Books, Pop Culture and Political Humor from J.D. Rhoades, best-selling author, attorney, and award-winning newspaper columnist.
"Like [Lee] Child, Rhoades dishes out one airtight action scene after another, mixing in just enough character-building moments and holding our interest in a full cast of nicely developed supporting players."-Booklist
OK. On this Memorial Day weekend, I have a confession to make. I really don’t care much for America.
Oh, no, not the country. I still love America, the country, a lot. I’ve gone back and forth a few times on America, the band, although I’ll always have a soft spot in my heart for that “Sister Golden Hair” song.
Now, it should be noted that back in the glorious days of my misspent youth, I did drink Bud. I drank a lot of Bud.
On one beach trip, during a period when all the preppy girls were sporting those cute little “add-a-bead” necklaces, I strung a bunch of Budweiser bottle caps on a leather thong around my neck and told everyone it was an “add-a-Bud” necklace. This was widely regarded as hilarious, but only by people who were also drinking a lot of Bud.
In college, I switched to Stroh’s for a long time, but only because my favorite bar offered a 32-ounce cup of the stuff for a dollar.
There’s nothing that builds brand loyalty in a college student like enabling him to get blissfully hammered, play the Stones and George Jones on the jukebox (it wasn’t just cheap beer that made it an awesome bar), and have change left over at the end of the night from a five dollar bill. Good times.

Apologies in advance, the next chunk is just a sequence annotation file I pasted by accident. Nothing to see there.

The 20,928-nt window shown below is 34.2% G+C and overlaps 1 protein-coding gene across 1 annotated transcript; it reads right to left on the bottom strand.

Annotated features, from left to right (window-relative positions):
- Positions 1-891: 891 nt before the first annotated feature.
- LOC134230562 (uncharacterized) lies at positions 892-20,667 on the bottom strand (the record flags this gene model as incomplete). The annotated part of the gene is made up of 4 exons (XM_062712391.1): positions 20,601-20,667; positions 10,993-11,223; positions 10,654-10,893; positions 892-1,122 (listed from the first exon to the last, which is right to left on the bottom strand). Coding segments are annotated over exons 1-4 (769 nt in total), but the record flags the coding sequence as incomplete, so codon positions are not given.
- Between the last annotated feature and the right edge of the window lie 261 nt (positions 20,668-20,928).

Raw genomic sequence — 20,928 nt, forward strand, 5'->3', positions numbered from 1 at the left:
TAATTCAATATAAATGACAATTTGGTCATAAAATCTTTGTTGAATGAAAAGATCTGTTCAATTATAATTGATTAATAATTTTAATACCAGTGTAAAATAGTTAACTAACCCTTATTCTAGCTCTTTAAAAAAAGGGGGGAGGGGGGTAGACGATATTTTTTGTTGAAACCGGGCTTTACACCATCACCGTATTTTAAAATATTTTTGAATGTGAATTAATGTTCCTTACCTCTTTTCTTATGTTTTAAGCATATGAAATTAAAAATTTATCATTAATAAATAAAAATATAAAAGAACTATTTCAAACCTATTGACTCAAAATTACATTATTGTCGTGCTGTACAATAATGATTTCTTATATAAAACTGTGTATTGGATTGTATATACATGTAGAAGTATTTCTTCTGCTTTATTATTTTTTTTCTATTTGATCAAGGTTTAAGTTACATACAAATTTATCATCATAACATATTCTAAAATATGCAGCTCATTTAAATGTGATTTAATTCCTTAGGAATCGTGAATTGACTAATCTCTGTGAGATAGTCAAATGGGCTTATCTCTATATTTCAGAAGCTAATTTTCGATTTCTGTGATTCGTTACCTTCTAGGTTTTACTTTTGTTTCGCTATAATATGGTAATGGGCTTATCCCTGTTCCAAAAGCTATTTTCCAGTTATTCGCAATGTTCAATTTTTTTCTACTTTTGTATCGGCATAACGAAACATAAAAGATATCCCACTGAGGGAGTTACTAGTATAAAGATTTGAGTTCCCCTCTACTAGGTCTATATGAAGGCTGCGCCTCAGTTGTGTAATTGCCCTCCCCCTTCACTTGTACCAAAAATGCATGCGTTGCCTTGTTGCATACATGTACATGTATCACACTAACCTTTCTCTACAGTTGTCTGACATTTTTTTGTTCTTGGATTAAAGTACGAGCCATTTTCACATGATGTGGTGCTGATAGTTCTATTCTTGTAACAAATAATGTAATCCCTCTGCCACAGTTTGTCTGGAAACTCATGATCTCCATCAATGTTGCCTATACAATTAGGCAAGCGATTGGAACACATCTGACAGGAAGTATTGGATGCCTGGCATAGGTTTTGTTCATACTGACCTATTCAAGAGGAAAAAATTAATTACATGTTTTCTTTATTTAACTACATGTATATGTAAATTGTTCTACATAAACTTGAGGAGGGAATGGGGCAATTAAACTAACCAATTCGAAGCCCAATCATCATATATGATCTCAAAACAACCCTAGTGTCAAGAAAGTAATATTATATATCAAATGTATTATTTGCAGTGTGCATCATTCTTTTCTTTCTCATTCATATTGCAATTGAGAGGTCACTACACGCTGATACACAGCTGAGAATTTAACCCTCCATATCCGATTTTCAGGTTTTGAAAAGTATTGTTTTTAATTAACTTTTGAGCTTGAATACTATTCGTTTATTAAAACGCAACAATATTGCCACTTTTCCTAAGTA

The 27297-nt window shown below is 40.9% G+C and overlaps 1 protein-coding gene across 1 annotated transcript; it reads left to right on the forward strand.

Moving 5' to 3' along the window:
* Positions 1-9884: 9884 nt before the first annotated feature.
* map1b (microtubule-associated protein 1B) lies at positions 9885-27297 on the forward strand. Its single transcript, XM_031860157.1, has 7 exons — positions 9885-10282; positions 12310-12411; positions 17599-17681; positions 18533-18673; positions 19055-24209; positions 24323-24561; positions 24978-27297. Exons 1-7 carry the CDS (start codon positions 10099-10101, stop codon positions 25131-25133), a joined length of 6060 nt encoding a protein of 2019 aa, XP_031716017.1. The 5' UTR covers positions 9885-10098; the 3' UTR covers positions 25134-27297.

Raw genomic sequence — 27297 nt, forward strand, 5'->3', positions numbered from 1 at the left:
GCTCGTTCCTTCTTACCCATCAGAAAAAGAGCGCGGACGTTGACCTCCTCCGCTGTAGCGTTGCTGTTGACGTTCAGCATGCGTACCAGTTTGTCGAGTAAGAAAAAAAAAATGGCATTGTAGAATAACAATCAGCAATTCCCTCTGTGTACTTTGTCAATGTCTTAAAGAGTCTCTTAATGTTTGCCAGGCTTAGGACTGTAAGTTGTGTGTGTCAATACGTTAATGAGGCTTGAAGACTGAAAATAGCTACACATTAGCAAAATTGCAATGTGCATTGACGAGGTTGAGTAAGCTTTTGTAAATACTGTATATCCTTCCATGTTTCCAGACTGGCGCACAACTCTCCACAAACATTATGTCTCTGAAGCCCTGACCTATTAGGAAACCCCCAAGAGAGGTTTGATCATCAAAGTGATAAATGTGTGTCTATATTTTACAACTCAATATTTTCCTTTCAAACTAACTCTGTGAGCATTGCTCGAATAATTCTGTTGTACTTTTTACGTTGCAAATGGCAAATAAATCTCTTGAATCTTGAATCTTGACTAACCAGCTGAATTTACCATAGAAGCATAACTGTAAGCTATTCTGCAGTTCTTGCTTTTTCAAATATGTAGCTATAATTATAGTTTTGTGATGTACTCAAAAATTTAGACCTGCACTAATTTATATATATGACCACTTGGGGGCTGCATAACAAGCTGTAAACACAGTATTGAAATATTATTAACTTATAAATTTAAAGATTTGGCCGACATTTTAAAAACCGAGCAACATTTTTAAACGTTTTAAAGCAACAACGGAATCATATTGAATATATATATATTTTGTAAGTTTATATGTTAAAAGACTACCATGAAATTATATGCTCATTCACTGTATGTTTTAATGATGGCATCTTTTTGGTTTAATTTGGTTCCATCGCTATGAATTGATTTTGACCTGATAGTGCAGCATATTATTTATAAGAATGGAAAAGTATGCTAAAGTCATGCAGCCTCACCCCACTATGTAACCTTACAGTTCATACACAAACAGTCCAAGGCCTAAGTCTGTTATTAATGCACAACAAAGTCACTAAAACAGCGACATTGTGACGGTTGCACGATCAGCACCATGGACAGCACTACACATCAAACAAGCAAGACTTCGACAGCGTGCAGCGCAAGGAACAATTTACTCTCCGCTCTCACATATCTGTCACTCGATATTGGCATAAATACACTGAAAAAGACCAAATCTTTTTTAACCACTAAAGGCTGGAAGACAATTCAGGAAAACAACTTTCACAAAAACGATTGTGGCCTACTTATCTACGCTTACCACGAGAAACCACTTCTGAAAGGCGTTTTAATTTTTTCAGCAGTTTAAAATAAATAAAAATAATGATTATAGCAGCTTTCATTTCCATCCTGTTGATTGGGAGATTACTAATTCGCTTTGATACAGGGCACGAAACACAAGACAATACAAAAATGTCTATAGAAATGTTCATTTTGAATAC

But as the Good Book says, eventually you put away childish things. In the ’90s, beer choices exploded like a can of brewski left too long in the freezer. “Craft” beer became a thing that people talked about, admittedly sometimes to the point of absurdity.
Some discussed beer in the same sort of highfalutin’ terms we’ve come to expect from wine connoisseurs: “It’s a presumptuous little domestic brew that provides subtle notes of clove cigarettes, vinyl siding and motor oil, with a clean finish reminiscent of the 2013 batch of Lemon Pledge.”
Whatever, dude. Whose round is it?
All pretentiousness aside, the fact is that beer choices have gotten a lot better. Beer drinkers can actually find a brand with some taste to it, some personality. So, with all those choices out there, Anheuser-Busch apparently felt that it needed to do something to make its watery, bland flagship brew stand out. What better way for a beer made by a Dutch-owned company to stand out than by renaming it “America” and redesigning the already red, white and blue can to include an insignia that says “U.S.” and an “E Pluribus Unum” banner?
Wait. There’s no “In God We Trust”? Do those tulip-sniffing social democratic Dutch atheists hate God? Bill O’Reilly needs to get right on this.
The rebranding raises other questions. Since the can redesign makes it look like even more like a flag, will it be considered flag desecration to crumple it up and throw it in the garbage when empty?
Am I going to need to stand up off the bar stool and put my hand over my heart when the barkeep puts a tray full of them up on the bar? Will there be an “America Lite,” or will they just call the light version “Canada”?
When Donald Trump says he’s going to “make America great again,” does this mean he’s going to do something to make Bud taste like something other than weak battery acid?
Ah, well, it’s all moot. I’ll continue to drink good American beers, made in America, by Americans. Like Fat Tire, out of Fort Collins, Colo.; Shiner Bock, out of Shiner, Texas; and our own locally made brews, like the wonderfully named Man of Law, from Southern Pines Brewery. And Railhouse English Ale, from down Aberdeen way.
(If I missed any local or N.C. breweries that I should have mentioned, then please feel free to educate me, preferably with a cold draft in a frosted mug.)
God bless them all, and God bless America (the country).